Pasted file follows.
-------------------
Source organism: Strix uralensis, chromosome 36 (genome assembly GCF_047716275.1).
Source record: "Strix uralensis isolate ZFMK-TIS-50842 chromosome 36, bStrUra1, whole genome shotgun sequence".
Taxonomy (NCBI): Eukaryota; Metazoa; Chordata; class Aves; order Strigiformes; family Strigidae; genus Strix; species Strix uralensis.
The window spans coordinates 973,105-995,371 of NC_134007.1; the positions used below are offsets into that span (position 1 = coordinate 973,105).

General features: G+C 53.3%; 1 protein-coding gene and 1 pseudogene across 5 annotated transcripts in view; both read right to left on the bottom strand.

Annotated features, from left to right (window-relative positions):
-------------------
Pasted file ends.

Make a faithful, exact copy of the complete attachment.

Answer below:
Source organism: Strix uralensis, chromosome 36 (genome assembly GCF_047716275.1).
Source record: "Strix uralensis isolate ZFMK-TIS-50842 chromosome 36, bStrUra1, whole genome shotgun sequence".
Taxonomy (NCBI): Eukaryota; Metazoa; Chordata; class Aves; order Strigiformes; family Strigidae; genus Strix; species Strix uralensis.
The window spans coordinates 973,105-995,371 of NC_134007.1; the positions used below are offsets into that span (position 1 = coordinate 973,105).

General features: G+C 53.3%; 1 protein-coding gene and 1 pseudogene across 5 annotated transcripts in view; both read right to left on the bottom strand.

Annotated features, from left to right (window-relative positions):